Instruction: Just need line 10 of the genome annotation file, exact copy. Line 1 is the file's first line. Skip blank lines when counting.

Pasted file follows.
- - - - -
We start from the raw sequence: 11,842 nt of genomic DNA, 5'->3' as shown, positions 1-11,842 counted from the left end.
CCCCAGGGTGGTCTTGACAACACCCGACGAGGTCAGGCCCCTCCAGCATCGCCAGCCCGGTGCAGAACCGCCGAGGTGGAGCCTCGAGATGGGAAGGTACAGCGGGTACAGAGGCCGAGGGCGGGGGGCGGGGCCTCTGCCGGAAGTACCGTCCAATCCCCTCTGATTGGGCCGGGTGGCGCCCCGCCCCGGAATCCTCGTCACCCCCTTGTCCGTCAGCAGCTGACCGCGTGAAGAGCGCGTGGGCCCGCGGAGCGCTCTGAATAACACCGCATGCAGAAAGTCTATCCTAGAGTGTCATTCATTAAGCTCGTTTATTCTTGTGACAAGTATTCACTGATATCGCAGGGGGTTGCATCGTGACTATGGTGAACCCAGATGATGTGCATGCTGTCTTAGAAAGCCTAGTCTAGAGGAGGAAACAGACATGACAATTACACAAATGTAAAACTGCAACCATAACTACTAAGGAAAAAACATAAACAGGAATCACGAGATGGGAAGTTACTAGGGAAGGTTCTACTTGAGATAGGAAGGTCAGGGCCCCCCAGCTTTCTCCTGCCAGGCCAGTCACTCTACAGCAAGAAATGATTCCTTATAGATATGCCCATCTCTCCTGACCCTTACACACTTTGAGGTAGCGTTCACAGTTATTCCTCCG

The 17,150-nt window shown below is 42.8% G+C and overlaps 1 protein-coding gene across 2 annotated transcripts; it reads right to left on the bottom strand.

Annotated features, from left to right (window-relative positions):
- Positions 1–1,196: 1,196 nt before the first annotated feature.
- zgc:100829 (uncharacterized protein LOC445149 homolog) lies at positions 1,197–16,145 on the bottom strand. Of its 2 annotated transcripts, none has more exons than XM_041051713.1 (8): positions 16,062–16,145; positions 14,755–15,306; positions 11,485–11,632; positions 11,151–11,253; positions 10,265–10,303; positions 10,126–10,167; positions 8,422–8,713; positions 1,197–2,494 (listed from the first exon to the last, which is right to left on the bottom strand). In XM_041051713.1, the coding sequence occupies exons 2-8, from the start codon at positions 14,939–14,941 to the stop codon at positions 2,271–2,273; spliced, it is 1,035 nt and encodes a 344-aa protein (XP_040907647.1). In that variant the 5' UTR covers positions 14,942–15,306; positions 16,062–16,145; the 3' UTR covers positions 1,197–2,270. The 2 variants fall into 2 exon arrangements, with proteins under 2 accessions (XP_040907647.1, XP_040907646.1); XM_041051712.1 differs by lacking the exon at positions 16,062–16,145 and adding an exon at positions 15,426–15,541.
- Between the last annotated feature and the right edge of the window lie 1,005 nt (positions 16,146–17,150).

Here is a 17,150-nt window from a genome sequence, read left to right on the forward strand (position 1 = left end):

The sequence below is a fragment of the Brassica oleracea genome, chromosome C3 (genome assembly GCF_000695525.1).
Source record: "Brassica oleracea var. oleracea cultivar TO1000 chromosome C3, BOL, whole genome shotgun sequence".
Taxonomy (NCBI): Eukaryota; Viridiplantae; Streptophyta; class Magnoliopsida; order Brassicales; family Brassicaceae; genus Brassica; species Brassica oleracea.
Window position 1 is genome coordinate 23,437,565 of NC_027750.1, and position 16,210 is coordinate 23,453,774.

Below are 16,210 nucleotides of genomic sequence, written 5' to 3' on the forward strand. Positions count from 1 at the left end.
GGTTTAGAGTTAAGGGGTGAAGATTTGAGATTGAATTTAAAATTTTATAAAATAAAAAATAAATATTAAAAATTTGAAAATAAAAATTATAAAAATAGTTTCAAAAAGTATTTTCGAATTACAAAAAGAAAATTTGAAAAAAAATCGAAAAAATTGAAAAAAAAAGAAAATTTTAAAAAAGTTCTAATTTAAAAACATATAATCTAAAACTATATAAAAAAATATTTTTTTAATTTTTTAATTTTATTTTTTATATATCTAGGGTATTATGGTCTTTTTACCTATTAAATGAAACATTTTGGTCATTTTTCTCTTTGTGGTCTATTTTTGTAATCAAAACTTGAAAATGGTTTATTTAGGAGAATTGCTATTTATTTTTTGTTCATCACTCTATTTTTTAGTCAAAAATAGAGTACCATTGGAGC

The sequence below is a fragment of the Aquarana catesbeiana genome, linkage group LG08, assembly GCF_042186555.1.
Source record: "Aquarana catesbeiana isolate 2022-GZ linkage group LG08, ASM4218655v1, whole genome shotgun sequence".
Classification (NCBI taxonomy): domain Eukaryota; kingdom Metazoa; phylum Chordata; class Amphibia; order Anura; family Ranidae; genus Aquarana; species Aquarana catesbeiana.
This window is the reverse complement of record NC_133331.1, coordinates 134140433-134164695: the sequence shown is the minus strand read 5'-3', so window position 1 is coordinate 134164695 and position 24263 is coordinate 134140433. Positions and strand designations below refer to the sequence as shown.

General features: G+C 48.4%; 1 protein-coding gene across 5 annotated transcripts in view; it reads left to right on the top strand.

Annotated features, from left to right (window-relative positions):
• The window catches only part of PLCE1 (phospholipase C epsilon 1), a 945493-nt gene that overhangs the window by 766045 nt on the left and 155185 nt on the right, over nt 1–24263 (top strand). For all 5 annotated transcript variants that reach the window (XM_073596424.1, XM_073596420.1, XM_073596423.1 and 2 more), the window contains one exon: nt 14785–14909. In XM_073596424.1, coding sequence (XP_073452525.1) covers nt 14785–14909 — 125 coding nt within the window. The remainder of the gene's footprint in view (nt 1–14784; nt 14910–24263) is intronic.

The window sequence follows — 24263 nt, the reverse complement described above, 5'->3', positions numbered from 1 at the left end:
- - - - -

Source record: "Brassica oleracea var. oleracea cultivar TO1000 chromosome C3, BOL, whole genome shotgun sequence".